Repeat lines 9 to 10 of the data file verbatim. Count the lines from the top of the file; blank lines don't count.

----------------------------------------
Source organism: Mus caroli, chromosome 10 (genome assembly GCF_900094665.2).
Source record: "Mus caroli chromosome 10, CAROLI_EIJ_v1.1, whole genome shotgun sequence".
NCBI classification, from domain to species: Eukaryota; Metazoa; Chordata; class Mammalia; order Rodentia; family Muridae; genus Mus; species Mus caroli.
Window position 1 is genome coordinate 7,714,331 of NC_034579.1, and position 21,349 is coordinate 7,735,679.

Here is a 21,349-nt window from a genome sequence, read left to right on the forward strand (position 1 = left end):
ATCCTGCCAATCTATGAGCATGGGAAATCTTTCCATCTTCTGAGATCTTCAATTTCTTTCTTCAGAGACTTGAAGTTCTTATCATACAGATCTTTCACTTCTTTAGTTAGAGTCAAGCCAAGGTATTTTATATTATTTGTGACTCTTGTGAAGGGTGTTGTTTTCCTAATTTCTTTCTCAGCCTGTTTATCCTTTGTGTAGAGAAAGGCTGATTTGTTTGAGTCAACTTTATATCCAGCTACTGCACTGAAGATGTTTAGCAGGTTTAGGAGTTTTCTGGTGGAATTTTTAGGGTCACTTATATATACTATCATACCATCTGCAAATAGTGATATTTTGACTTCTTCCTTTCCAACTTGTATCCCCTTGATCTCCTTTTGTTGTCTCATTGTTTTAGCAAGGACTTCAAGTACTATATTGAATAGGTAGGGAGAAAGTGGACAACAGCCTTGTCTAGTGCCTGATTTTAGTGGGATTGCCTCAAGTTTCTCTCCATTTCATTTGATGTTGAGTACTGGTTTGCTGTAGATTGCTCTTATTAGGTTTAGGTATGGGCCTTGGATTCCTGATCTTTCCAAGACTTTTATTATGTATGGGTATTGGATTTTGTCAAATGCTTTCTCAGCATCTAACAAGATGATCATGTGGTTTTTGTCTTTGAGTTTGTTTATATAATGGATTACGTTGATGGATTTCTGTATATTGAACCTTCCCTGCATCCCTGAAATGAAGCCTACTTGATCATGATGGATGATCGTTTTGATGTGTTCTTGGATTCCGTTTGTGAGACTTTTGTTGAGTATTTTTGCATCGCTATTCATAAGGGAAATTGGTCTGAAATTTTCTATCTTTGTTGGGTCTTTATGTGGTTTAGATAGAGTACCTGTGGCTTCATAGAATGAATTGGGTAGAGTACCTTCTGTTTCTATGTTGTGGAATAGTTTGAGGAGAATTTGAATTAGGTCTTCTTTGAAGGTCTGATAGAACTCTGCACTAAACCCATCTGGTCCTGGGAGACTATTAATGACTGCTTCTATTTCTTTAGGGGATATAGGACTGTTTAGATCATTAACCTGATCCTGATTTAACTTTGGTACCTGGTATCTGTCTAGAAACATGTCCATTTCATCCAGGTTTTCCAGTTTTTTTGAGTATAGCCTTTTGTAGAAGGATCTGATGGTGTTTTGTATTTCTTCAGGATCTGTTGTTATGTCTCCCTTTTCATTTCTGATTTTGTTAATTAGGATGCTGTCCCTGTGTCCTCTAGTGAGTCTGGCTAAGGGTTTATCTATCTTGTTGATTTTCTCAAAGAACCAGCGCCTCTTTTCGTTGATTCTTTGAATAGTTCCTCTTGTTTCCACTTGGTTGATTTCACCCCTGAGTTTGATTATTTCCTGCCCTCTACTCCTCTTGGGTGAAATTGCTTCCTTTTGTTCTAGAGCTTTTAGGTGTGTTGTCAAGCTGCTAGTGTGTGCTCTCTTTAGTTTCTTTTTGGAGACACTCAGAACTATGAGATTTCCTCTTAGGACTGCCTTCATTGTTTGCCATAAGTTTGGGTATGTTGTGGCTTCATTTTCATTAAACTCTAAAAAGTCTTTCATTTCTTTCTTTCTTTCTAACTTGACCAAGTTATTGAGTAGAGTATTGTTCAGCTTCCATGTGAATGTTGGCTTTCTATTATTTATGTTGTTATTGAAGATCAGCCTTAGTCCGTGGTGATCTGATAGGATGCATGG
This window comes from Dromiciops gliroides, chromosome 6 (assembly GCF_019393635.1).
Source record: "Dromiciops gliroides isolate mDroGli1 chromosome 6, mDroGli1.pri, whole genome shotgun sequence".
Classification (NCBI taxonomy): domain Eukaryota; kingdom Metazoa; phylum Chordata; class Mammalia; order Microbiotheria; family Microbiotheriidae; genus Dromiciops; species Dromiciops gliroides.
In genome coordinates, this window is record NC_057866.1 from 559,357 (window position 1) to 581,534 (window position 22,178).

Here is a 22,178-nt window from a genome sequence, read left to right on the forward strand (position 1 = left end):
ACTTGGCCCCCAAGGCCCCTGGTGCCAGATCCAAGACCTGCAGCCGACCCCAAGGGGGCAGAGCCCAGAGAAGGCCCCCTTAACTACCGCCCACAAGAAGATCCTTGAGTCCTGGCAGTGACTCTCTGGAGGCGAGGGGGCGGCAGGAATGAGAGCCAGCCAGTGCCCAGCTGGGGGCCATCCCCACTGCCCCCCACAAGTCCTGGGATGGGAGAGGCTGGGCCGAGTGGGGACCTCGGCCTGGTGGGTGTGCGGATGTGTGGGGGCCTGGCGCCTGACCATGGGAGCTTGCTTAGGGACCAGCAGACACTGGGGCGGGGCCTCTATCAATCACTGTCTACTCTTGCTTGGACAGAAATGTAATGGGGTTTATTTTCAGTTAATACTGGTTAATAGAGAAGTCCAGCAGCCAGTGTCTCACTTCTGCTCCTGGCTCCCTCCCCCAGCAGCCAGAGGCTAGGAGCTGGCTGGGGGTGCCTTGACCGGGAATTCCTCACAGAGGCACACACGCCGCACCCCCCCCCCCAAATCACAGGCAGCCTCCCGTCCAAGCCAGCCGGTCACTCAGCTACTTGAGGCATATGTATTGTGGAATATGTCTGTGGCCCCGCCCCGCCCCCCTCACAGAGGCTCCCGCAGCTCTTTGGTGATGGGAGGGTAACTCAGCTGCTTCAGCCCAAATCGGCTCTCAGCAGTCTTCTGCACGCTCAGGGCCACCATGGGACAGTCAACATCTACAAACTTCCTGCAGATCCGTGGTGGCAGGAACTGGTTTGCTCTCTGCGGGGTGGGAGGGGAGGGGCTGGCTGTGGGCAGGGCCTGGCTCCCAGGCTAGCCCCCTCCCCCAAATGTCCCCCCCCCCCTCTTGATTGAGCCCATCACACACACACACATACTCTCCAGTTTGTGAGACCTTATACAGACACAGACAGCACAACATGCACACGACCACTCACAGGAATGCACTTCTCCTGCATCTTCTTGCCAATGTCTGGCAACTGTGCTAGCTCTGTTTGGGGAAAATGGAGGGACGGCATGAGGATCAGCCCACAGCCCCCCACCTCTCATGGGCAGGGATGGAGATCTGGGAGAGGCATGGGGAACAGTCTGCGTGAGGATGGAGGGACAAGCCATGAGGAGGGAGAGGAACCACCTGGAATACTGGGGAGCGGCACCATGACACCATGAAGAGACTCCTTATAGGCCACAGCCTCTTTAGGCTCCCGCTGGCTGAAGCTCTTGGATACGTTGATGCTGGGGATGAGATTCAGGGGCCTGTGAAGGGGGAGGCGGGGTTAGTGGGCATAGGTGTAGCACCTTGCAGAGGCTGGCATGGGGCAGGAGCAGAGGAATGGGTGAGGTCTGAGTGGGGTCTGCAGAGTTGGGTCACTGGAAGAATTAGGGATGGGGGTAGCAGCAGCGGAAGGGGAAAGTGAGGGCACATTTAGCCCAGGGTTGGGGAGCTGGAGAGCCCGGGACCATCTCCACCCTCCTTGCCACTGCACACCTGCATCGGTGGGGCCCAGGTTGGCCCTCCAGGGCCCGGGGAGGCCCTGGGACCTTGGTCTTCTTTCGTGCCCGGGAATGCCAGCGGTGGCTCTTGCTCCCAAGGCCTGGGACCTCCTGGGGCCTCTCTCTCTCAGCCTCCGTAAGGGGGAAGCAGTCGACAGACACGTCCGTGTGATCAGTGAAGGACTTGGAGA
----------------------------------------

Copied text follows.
Classification (NCBI taxonomy): domain Eukaryota; kingdom Metazoa; phylum Chordata; class Mammalia; order Microbiotheria; family Microbiotheriidae; genus Dromiciops; species Dromiciops gliroides.
In genome coordinates, this window is record NC_057866.1 from 559,357 (window position 1) to 581,534 (window position 22,178).